While the author of Bill C-300 claims that his bill would increase accountability for corporate social responsibility, the complaints process that he is actually proposing is a partisan political mechanism that is fraught with difficulties associated with ministerial investigation in a foreign jurisdiction, when Canada already has in place an independent process.
The fact that it is a political complaint process is a major red flag, but the problems with Bill C-300 continue.
The complaints process itself in the bill is irresponsible because it would offer no protection for responsible Canadian companies that are faced with false allegations. I will say it is completely disingenuous to suggest that there is no risk of false claims and I will tell members why.
CIBC has indicated that it believes that Canadian mining companies deal with thousands of stakeholders on an ongoing basis across almost 10,000 different projects in 100 countries. It is more likely that several thousand complaints would happen per year.
Throughout the world, there are offices that investigate allegations of corporate abuse. The World Bank's investigator throws out countless false allegations every year.
However, Bill C-300 has no filter for false allegations. As soon as an allegation is received, the bill would require that the allegation be made public and for a Canadian minister of the Crown to investigate the allegation in a foreign jurisdiction. During the investigation, until the cabinet minister concludes that the claim was actually false, the claim would have undeserved credibility and could damage the international reputation of our responsible companies.
However, under international complaint mechanisms and in the current Canadian system, false claims are filtered and the reputations of responsible companies are not attacked.
In Bill C-300, this issue is so obvious that even several prominent Liberals have put partisan politics aside to voice concern about this bill, stating that foreign governments could end up withholding or actually taking away permits from Canadian firms, citing the minister's ongoing investigations of allegations, investigations that ultimately conclude that the allegation was completely false but still render the permit being taken away.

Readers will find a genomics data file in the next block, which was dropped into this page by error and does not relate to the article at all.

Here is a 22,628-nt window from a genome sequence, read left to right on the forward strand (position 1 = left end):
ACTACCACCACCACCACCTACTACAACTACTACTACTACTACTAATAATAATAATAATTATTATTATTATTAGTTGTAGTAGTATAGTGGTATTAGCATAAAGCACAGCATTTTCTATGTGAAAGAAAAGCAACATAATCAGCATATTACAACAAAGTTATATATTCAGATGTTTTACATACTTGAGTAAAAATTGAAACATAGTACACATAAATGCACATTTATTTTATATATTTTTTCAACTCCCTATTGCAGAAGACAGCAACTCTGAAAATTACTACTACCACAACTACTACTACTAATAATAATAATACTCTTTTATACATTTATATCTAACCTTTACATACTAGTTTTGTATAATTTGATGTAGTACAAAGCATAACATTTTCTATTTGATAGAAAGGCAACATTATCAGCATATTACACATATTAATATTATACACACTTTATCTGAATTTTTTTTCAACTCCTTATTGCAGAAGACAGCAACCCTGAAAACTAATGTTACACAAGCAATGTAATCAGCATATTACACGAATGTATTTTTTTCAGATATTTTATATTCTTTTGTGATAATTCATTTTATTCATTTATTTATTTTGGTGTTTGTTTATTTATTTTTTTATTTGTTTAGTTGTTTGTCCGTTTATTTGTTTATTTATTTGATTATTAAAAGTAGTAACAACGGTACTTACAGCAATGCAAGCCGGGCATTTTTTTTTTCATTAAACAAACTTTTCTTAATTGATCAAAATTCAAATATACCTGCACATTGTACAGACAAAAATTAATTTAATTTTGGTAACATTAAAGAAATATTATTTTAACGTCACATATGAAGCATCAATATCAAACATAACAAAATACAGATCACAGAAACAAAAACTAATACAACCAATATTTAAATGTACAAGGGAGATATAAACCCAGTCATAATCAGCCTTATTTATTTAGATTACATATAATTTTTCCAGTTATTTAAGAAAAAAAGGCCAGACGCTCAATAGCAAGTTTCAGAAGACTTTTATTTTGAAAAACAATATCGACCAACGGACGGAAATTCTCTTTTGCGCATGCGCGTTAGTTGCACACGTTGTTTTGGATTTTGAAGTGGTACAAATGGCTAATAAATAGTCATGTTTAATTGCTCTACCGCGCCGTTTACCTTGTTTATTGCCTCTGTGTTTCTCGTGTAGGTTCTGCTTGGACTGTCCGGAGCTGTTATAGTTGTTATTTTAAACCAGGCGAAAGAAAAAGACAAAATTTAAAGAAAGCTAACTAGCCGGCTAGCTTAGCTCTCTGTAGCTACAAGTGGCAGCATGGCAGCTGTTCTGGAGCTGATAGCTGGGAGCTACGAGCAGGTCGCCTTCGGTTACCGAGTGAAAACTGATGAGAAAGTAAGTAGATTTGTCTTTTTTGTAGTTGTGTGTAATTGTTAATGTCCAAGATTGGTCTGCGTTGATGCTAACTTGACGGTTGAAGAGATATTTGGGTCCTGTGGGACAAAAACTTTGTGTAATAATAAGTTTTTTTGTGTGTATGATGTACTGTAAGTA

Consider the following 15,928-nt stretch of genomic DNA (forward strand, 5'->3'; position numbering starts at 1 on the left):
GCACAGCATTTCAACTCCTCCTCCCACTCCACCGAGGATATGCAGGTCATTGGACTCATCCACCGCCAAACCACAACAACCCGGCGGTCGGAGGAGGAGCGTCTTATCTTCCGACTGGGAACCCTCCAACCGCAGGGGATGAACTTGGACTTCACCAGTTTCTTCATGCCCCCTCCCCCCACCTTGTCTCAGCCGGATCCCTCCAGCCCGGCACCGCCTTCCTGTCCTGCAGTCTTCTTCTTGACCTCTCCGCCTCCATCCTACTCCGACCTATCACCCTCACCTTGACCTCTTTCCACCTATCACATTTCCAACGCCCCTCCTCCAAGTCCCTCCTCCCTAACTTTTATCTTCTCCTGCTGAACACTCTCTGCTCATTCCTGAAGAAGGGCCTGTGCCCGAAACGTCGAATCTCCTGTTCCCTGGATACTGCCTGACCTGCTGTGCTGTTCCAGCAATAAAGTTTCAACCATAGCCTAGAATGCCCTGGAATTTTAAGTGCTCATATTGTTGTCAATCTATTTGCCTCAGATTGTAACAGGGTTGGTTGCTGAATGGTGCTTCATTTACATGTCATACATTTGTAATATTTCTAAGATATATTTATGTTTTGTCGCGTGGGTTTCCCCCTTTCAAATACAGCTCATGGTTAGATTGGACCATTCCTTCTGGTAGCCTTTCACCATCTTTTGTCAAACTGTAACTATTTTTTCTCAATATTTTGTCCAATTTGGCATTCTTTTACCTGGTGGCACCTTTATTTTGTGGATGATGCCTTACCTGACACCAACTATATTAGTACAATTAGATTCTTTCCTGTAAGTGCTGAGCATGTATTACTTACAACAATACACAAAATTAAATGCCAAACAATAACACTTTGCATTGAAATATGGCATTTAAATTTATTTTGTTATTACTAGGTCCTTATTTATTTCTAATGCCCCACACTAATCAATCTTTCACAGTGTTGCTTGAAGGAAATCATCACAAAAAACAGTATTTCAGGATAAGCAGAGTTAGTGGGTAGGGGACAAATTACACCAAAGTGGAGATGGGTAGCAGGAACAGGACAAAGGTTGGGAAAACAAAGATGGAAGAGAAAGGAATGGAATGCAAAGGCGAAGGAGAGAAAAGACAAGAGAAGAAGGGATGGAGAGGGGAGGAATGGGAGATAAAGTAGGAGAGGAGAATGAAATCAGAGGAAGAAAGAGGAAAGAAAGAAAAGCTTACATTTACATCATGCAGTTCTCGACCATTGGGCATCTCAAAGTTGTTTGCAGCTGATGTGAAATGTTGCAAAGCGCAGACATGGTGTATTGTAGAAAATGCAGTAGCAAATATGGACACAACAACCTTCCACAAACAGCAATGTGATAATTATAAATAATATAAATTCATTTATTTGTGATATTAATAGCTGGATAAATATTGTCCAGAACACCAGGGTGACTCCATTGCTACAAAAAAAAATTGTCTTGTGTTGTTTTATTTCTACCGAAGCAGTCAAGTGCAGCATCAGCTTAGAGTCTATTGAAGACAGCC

Both Jim Peterson and Raymond Chrétien provided expert testimony against this bill.
One of the facts about Canadian mining companies that I am very proud of and that I have been witness to is their track record on cleaning up mines they have bought from other companies. I am talking about mines that were owned by people who did not respect the environment, abused local populations, did not hold to the same high standards as Canadian companies and were dangerous.
Currently, Canadian companies are able to purchase these mines, and in the process they bring Canadian principles of labour safety, environment protection and human rights to the local community. There are countless examples of Canadian companies doing that around the world. I was very lucky to be able to witness this first-hand in South America, travelling and speaking with both local officials and union groups who assured me that Canadian investment and Canadian leadership is hugely important.
If Bill C-300 passes, many of these Canadian companies would have to think twice about investing in countries like this. We cannot jeopardize our Canadian extractive sector and allow them to shy away from investing in a particular region because of the potential for false allegations.
This bill ignores Canada's current system on corporate social responsibility and our great work on labour co-operation agreements.
In conclusion, there is a big difference between supporting the optics of the bill and supporting the substance of the bill. The optics of the bill try to make things look good and the author claims it would force Canadian companies to follow acceptable rules and standards.
I would say that respecting our mining sector and the work it does in the world and support for the sector as we come out of this economic recession means that we vote against Bill C-300, because I can tell members that, as was said by the CIBC, I believe the only remedy that responds to the passage of Bill C-300 is for companies in mining and oil and gas to relocate to any other jurisdiction in the world so that they can remain competitive.